Children Benefit from Two Fully and Actively Engaged Parents
The heart of Dads’ Resource Center is a children’s advocacy organization that aims to ensure that each child has the appropriate involvement and contributions from both of their parents. We have seen firsthand that disenfranchised fathers result in disadvantaged children.
According to the U.S. Census Bureau, 24 million children in America live in homes that are absent of their biological father. That’s one out of every three. The effects of absent fathers on child development are staggering:
Drug and alcohol abuse: Fatherless children are more prone to substance abuse.
The National Center for Fathering says that fatherless children are “10 times more likely to abuse chemical substances.” They also state that “71% of adolescent substance abusers come from a fatherless home.”
Crime: Fatherless children are more likely to behave violently and more likely to be incarcerated.
In his book Fatherless America, David Blankenhorn writes, “[T]he weight of evidence increasingly supports the conclusion that fatherlessness is a primary generator of violence among young men.” He continues, “Put simply, we have too many boys with guns primarily because we have too few fathers.”
Education: Fatherless children have lower academic achievement and are less likely to graduate from high school.
Researchers reviewed studies on father absence, and found that father absence does not necessarily affect children’s cognitive abilities, but still found “strong and consistent negative effects of father absence on high school graduation.” They write, “The latter finding suggests that the effects on educational attainment operate by increasing problem behaviors rather than by impairing cognitive ability.”
Poverty: Fatherless children are more likely to live in poverty.
The Heritage Foundation reports: Child poverty is an ongoing national concern, but few are aware of its principal cause: the absence of fathers in the home. According to the U.S. Census, the poverty rate for single parents with children in the United States in 2009 was 37.1 percent. The rate for married couples with children was 6.8 percent.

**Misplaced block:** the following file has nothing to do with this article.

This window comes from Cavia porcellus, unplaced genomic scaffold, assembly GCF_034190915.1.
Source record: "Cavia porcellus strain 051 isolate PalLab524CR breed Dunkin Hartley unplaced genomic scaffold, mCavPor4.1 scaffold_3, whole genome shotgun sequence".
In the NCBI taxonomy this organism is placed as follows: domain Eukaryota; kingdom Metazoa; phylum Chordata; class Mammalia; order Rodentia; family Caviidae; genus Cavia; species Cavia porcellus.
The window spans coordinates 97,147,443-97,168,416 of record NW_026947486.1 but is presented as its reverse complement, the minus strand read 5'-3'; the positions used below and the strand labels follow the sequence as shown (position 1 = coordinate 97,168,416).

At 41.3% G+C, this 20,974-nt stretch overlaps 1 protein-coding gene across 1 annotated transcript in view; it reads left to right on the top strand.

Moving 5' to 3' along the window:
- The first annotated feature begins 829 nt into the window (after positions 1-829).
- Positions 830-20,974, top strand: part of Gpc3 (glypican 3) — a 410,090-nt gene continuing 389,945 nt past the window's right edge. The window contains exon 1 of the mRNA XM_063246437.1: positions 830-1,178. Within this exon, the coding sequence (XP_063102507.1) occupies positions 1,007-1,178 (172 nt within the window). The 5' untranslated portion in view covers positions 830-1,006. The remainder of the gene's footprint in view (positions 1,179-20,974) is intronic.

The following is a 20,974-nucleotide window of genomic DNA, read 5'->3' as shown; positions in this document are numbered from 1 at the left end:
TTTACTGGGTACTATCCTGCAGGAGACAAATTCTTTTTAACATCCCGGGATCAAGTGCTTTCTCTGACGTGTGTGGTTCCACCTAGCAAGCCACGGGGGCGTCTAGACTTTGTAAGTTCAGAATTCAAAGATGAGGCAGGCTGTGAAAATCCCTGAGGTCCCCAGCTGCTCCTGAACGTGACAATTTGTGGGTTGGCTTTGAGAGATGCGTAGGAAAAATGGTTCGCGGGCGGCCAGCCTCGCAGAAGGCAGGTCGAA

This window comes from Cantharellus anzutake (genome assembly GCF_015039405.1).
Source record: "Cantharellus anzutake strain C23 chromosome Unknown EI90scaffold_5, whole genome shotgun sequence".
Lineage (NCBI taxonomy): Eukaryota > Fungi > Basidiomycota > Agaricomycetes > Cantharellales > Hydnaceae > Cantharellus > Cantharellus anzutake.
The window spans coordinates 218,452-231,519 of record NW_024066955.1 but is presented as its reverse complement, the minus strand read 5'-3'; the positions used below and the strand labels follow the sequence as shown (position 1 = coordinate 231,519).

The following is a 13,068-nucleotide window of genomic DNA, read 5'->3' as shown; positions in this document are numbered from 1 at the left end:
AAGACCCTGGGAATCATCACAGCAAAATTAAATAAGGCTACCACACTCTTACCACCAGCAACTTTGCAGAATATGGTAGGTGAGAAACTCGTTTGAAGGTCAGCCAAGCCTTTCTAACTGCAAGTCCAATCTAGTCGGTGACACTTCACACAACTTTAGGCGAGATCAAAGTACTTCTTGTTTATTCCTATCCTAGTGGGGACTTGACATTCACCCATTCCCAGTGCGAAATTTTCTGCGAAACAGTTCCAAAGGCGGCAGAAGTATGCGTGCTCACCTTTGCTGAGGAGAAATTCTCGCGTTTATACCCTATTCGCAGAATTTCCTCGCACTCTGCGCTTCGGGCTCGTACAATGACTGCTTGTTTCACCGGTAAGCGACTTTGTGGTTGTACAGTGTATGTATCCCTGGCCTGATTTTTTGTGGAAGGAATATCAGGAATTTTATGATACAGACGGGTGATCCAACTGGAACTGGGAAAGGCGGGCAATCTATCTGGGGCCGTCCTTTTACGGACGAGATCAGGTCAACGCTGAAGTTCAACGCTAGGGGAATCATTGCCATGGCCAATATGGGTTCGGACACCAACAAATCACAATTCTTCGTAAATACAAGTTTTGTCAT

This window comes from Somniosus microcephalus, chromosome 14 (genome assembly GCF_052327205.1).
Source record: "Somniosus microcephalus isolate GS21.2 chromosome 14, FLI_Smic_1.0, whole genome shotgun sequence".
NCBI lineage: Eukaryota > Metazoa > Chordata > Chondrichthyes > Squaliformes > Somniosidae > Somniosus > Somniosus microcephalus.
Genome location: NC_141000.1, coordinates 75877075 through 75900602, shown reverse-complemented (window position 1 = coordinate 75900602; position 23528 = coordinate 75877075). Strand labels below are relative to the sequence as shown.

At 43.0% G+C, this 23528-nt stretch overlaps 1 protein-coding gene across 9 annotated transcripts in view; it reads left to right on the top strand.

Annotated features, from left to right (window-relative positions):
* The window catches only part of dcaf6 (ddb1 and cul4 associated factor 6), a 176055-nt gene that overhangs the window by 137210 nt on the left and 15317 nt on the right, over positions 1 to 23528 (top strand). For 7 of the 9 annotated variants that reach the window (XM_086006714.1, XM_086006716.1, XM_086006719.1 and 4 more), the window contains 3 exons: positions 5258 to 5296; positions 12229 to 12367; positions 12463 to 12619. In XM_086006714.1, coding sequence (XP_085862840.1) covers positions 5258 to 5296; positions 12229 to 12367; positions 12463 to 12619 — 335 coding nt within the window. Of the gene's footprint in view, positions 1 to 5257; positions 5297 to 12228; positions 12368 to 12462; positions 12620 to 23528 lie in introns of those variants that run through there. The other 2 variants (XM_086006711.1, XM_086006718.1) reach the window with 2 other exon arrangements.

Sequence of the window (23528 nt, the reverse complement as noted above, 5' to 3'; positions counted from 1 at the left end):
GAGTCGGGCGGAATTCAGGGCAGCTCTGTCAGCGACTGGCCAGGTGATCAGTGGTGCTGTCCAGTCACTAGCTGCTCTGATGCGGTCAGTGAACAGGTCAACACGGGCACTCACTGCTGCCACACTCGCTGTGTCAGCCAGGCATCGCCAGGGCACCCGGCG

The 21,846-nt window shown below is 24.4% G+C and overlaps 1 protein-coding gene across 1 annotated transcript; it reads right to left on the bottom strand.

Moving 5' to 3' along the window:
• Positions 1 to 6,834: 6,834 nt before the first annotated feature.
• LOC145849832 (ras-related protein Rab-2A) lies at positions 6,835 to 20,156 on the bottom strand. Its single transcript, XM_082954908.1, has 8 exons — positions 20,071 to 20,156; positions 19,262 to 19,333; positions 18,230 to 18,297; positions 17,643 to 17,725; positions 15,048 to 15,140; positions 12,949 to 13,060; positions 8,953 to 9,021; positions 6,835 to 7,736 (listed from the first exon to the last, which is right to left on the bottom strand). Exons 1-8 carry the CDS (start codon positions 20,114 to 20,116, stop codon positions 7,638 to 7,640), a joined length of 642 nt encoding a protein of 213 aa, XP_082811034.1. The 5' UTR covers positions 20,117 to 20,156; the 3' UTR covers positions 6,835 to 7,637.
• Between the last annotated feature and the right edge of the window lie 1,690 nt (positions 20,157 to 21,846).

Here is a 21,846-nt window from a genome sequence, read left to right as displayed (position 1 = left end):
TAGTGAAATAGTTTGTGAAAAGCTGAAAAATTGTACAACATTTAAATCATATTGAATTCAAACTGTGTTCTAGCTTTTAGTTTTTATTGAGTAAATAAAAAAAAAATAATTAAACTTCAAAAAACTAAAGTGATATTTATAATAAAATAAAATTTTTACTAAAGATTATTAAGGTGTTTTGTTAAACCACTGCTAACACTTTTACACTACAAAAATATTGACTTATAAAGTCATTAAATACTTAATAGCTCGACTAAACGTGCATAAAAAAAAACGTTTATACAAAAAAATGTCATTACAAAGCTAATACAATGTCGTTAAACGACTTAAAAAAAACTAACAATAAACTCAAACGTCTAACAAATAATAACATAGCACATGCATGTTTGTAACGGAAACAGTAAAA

These documented facts clearly demonstrate the need for our legal and court systems, human service organizations and communities to recognize and commit resources to ensure custodial equity. Both parents should be involved in the positive upbringing of their children, whether the parents are married, separated or divorced. Any standards of consideration regarding the rights and custody of children should be applied equally to both parents by the courts and all agencies.
All the research and news are not negative however. DRC is committed to promoting the well-being and healthy development of children and helping to support and encourage fathers to be fully and actively engaged in the lives of their sons and daughters. When fathers are assigned legal and equal rights to the custody of children it directly benefits children.
According to the website Fathers’ Rights Movement, children who have equal and meaningful contact with both of their parents who are committed to their welfare:
- are less likely to drop out of school.
- are less likely to run away from home.
- are less likely to become pregnant or have an abortion.
- are less likely to commit suicide.
- are less likely to seek, or create an abusive relationship.
- are less likely to commit crimes.
- are less likely to turn to drugs or alcohol.
- adjust better to separation than children with one custodian.
- are more likely to have successful relationships.
- are more likely to have healthy sleep patterns and general health.